At a General Meeting of the Freeholders in the County of Granville, on the 15th day of August 1774.
Resolved, That those absolute rights we are entitled to as men, by the immutable Laws of Nature, are antecedent to all social and relative duties whatsoever.
Resolved, That by the civil compact subsisting between our King and His People, Allegiance is the right of the first Magistrate, and protection the right of the People; that a violation of this Compact would rescind the civil Institution binding both King and People together.
Resolved, That altho we are oppressed, we will still adhere to the civil Obligation exacting our allegiance to the best of Kings, as we entertain a most cordial affection to His Majesty's Person and can never wish to see the executive authority in other hands. Blessed with freedom, we will chearfully knee the throne erected by our Fathers and kiss the sceptre they taught us to reverence.
Resolved, That His Majesty's Subjects residing in America, have either by inheritance or purchase, all and singular, the rights, liberties and immunities, claimed by their British Ancestors, and
Resolved, That the sole right of imposing Taxes upon the People of America, is constitutionally vested in the respective Provincial Assemblies. That the King may demand aids of his American Subjects and that duty and inclination will ever prompt them to comply with the Royal Requisitions, to the utmost of our abilities.
Resolved, That the King at the head of his American Assemblies, constitutes a supreme Legislature in the respective Colonies, and that as Free men we can be bound by no law, but such as we assent to, either by ourselves, or our Representatives. That we derive a right from our Charters to enact Laws for the regulation of our internal Policy of Government, which reason and justice confirm to us, as we must know what civil Institutions are best suited to our state and circumstances.
Resolved, That the executive power, constitutionally vested in the Crown and which presides equally over Great Britain and America, is a sufficient security for the due subordination of the Colonies without the Parliament's assuming powers of Legislation and Taxation which we enjoy distinct from, and in equal degree with them.
Resolved therefore, That all such Acts of the British Parliament as either express or imply the Parliament's right to tax America, that abrogate our legislative or judicial Powers, that tend to deprive us of our property without a Trial by Jury, or that point out to the executive Magistrate a form of proceeding excluding the civil institutions of our Country, have a tendency to subvert our Liberties, and reduce us to a state of slavery.
Resolved, That we know not how far our Brethren in Boston, who destroyed certain Teas, the Property of the East India Company, may be justified by necessity, for such a breach of Civil order; nevertheless, as the Constitution pointed out a mode of Proceeding by which the said Company might have obtained redress, we must deem a late Act of the British Parliament, which arms the executive Magistrate with the Naval and Military powers of the Nation, to assess damages upon a few Trespassers in the town of Boston, an open attack upon the common liberties of the subject, and a plain avowal that recourse to arms is better suited to the temper of ministerial vengeance than any Retributions that might have flowed from an application to the Civil Power.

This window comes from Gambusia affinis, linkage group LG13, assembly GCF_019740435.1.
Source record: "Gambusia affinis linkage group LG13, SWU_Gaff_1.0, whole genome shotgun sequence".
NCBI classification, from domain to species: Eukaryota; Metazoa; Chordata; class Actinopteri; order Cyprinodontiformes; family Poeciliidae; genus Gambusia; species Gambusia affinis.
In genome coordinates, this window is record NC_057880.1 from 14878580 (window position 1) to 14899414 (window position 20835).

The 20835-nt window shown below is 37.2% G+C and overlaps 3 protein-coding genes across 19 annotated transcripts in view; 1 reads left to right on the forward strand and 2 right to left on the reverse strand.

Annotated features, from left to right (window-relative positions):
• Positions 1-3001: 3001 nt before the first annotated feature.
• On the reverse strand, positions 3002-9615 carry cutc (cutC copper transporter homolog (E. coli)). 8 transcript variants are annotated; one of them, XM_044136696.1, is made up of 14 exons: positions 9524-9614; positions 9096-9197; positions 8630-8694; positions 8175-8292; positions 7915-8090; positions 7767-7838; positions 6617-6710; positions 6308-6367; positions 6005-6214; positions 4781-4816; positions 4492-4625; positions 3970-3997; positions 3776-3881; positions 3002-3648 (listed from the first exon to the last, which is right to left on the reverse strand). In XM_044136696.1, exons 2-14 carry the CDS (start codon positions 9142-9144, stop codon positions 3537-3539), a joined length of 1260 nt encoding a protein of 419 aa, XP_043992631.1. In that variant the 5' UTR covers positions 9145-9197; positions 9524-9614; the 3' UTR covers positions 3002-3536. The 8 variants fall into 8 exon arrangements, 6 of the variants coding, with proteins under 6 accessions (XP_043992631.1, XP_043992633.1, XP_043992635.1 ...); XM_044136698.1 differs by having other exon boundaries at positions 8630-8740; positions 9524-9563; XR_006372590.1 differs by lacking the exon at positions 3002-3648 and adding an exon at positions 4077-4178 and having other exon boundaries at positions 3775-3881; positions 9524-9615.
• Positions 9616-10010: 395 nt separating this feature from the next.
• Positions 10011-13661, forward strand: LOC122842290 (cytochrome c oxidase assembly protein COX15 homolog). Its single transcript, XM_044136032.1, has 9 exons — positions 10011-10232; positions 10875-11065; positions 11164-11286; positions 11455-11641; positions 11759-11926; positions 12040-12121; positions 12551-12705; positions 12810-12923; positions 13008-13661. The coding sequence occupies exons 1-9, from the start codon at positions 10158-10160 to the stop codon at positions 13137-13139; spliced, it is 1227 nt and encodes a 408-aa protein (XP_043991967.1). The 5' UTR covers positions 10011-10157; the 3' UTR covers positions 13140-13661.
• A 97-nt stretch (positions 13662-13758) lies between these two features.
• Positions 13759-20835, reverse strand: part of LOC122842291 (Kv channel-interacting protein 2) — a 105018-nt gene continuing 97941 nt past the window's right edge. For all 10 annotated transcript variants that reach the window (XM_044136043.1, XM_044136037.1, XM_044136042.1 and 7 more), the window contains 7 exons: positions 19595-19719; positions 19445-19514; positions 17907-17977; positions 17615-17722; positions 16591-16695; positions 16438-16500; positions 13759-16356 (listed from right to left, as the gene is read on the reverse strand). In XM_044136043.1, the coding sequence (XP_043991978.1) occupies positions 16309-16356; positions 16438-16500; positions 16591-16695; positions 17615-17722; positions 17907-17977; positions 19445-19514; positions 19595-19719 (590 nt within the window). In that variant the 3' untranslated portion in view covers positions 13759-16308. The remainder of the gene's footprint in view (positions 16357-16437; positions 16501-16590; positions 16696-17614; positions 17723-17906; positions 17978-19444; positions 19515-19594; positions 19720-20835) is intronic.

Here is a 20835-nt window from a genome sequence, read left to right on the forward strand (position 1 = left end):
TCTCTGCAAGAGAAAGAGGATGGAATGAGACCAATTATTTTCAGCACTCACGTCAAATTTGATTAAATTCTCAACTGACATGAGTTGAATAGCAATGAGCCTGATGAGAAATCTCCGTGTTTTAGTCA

Resolved, That the Blockade of the City of Boston, the extrajudicial demand of Restitution for a Civil Injury, the deprivation of Private Property, the suppression of the usual criminal Proceedings, and the Suspension of their legislative powers, is a subversion of Civil Jurisprudence, and a violation of liberty and Property, unexampled but by Eastern despotism.
Resolved, That we will concur in every justifiable measure to procure a Repeal of this oppressive Act, and all such Acts of the British Parliament as tend to the subversion of our civil rights.
Resolved, That our political interests are inseparably united to those of Great Britain, and that our union and friendly intercourse with her, can alone secure our independence, and make us a free and happy People.
Resolved, That the suspension of our commercial intercourse with Great Britain, is a measure not to be entered into with precipitation. Let justice licence what Policy may dictate, and the Ruler of Princes will in mercy look down upon our Cause, and make Converts of our Oppressors.
Resolved, That a Suspension of the Proceedings at Law is equally dangerous; for where there is no Law, there is no Freedom, and that species of Liberty, which leaves the People unguarded by the judicial Power, and their Civil Institutions, is not worth contending for.
Resolved, That the plan proposed by our worthy and patriotic friends, the People of the District of Wilmington, in their Meeting on the 21st July last, is wisely adapted to the purpose of collecting the sentiments of the People of this Province, with respect to the important matters that now demand the consideration of every American; we therefore unanimously appoint and delegate Thomas Person and Memucan Hunt Esquires, to act on our behalf at the Meeting appointed to be had at Johnston Court House on the 25th inst., or when and where the Deputies for the several Counties, shall think proper to convene themselves for the purpose aforesaid, and appoint Deputies to meet, in General Congress, the Deputies of the respective Colonies in Philadelphia, on the first Monday in September next.
Ordered, That these Resolves be published.